Like both Premium Motorsports and BK Racing on the Cup side, B.J. McLeod’s XFINITY team has also swapped its driver lineup.  Tommy Joe Martins, who ran well early at Darlington before a tire change error by the crew, will drive the flagship #8 Chevrolet for the first time this season.  It will be Martins’ first Richmond start since April 25, 2014, when he ran 36th in his own equipment.  Martins’ teammate in the #78 will be John Graham, who finished 30th in his return to the series at Road America.  Graham has two Richmond starts in the series – a 29th for MacDonald Motorsports in 2004, and a 41st for Brewco in 2007.

Other than his runner-up finish at Mid-Ohio, Daniel Hemric’s best finish of 2017 came here in the spring, where he won his first career pole, led a season-high 26 laps, and finished 3rd.  Along with Justin Allgaier, who led 157 of 254 laps that day only to finish 2nd, will be ones to watch among the series regulars.

Kyle Larson, who won the XFINITY race this past spring, is not entered.  Instead, the Cup Series interlopers this week are Paul Menard (#2 Richmond / Menards Chevrolet), Ty Dillon (#3 Rheem Chevrolet), Reed Sorenson (#15 Chevrolet, a likely “start-and-park” effort), Kyle Busch (#18 NOS Energy Drink Toyota), Brad Keselowski (#22 Fitzgerald Glider Kits Ford), and Dale Earnhardt, Jr. (#88 Degree Deoderant Chevrolet).  Junior makes just his second XFINITY start of the season, following a 13th-place run last month at Bristol.

Next Race: Chicagoland 225 at Chicagoland
September 15, 2017

Thursday, September 7, 2017

2/21/82: Gary Balough and RahMoc Enterprises finish last at Richmond in the shadow of “Black Thursday”

On February 21, 1982, Gary Balough picked up the 1st last-place finish of his NASCAR Winston Cup career in the Richmond 400 at the Richmond Fairgrounds Raceway when his #75 Sanyo Buick was involved in a multi-car accident, ending his race after 42 of 250 laps.  The finish came in Balough’s 16th series start.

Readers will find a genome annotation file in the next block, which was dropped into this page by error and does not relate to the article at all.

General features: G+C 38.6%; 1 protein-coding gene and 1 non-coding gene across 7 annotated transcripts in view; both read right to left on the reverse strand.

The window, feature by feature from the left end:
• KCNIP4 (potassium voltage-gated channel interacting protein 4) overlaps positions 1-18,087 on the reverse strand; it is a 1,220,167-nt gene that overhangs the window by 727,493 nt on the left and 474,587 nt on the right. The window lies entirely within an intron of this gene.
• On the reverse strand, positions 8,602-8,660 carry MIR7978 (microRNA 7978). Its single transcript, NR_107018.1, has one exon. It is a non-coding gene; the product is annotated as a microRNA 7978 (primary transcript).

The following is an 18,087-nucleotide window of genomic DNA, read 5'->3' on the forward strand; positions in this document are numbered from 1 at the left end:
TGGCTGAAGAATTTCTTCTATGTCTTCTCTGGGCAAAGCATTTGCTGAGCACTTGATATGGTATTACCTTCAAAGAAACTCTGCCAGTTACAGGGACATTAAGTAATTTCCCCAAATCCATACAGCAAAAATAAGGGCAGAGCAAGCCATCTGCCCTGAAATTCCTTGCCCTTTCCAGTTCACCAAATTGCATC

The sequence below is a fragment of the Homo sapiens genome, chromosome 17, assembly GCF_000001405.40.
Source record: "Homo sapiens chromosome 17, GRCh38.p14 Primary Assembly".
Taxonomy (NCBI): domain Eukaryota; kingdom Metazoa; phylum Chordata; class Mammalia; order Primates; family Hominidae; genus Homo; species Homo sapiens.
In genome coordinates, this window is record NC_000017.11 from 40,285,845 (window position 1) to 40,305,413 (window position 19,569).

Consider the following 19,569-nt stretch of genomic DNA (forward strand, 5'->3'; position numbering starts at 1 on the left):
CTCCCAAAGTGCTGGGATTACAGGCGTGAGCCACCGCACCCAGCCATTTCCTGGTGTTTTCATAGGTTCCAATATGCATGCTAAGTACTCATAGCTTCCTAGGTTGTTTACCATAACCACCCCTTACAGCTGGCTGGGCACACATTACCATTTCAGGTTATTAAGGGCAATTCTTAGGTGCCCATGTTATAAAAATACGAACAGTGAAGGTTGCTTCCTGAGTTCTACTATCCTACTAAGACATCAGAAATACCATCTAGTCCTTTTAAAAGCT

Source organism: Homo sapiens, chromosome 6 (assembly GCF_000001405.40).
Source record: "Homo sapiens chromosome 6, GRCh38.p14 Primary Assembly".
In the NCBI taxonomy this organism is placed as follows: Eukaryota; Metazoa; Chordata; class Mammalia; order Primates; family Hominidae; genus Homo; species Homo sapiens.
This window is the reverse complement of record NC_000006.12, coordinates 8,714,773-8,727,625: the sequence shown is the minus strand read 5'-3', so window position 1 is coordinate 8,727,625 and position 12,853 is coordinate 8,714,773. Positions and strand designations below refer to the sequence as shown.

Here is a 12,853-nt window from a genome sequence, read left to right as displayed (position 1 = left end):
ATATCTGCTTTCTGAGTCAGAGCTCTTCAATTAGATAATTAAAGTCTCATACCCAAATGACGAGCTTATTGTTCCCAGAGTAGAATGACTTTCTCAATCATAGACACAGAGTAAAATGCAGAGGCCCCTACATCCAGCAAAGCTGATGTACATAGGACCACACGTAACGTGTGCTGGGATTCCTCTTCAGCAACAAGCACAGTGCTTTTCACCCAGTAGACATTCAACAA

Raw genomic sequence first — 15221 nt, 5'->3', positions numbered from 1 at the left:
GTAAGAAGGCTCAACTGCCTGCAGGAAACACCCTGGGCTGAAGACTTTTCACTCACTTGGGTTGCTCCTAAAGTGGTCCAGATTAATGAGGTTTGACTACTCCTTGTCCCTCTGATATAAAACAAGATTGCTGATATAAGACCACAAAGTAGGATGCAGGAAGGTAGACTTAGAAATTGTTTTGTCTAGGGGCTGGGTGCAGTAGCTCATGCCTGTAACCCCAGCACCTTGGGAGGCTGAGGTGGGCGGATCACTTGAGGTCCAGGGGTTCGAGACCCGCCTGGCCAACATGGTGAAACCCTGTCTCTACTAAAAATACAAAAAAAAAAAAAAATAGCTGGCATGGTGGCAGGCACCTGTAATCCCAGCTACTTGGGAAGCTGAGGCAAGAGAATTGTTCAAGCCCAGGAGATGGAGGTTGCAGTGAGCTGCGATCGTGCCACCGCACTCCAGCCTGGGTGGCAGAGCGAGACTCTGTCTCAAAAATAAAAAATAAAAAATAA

The driver they called “Hot Shoe” would come to be known for two things: his domination as a dirt racer and the prison sentence that curtailed his NASCAR career.  It’s interesting to note that Balough didn’t get his start on the dirt, but on the paved Haileah Speedway in Florida.  In 1962, when he was only 14, Balough won in his first-ever start, then scored another 36 by the end of the year.  Balough moved to Late Models at 16, and in 1968 won the prestigious Florida’s Governor’s Cup 200.

It was Balough’s mentor and NASCAR legend “Tiger” Tom Pistone who first exposed the youngster to dirt track racing by sending him to Pennsylvania to shake down a dirt chassis.  An eager student, Balough learned from racers across the state, including Spud Murphy, who fielded his first cars on clay.

Balough was cocky and brash, but undeniably gifted behind the wheel, and despite his asphalt background, showed the ability to run smooth laps and save his tires on the tough dirt bullrings.  So gifted, in fact, that in 1976, he won the first of three consecutive runnings of the iconic Syracuse 200 at the New York State Fairgrounds.  Driving car #112, Balough would dominate Super DIRT Week a fourth time in 1980, running the iconic ground-effect-laden “Batmobile,” a heavily-modified Lincoln chassis designed by Kenny Weld.

By this point in his career, had already made his NASCAR debut in no less than the famous 1979 Daytona 500.  Driving for fellow Florida native Billie Harvey, Balough put Billie Harvey’s #87 Fast Lane Ltd. Oldsmobile 27th on the 41-car grid, but ended up 35th when he was involved in the early accident that eliminated David Pearson.  Balough finished 16th in his return to Daytona that July, 35th at Pocono, then in 1980 qualified 8th at Atlanta before a wreck left him 39th.  But, coming into 1981, as NASCAR downsized its stock cars to shorter-wheelbase models, Balough was without a Cup ride in 1981.  He’d soon find one with a young team called RahMoc Enterprises.

Butch Mock and engine builder Bob Rahilly co-founded RahMoc Enterprises in 1978 as a part-time team in the Cup Series.  The team campaigned car #75 from the very start on October 8, 1978, when Mock himself raced his way from last on the grid at Charlotte to finish 26th in a field of 40.  Over the next three seasons, Mock would hand over the wheel to a number of different drivers who would go on to have success in NASCAR, including Chuck Bown, Kyle Petty, and Harry Gant, as well as Lennie Pond, who edged Darrell Waltrip for Rookie of the Year in 1973, and Joe Millikan, who lost rookie honors to Dale Earnhardt in 1979.  A few weeks after Millikan was released following the 1981 World 600 at Charlotte, Tim Richmond made a lone start for RahMoc at Nashville, the same race where Mark Martin earned his first pole.  Richmond finished 12th, but the team had still yet to score its first Cup win.  The team’s best finish at that point were three 7th-place finishes – one by Gant, and two by Millikan.  And so, for the next round at Pocono on July 26, the team decided to put a RahMoc engine under Gary Balough.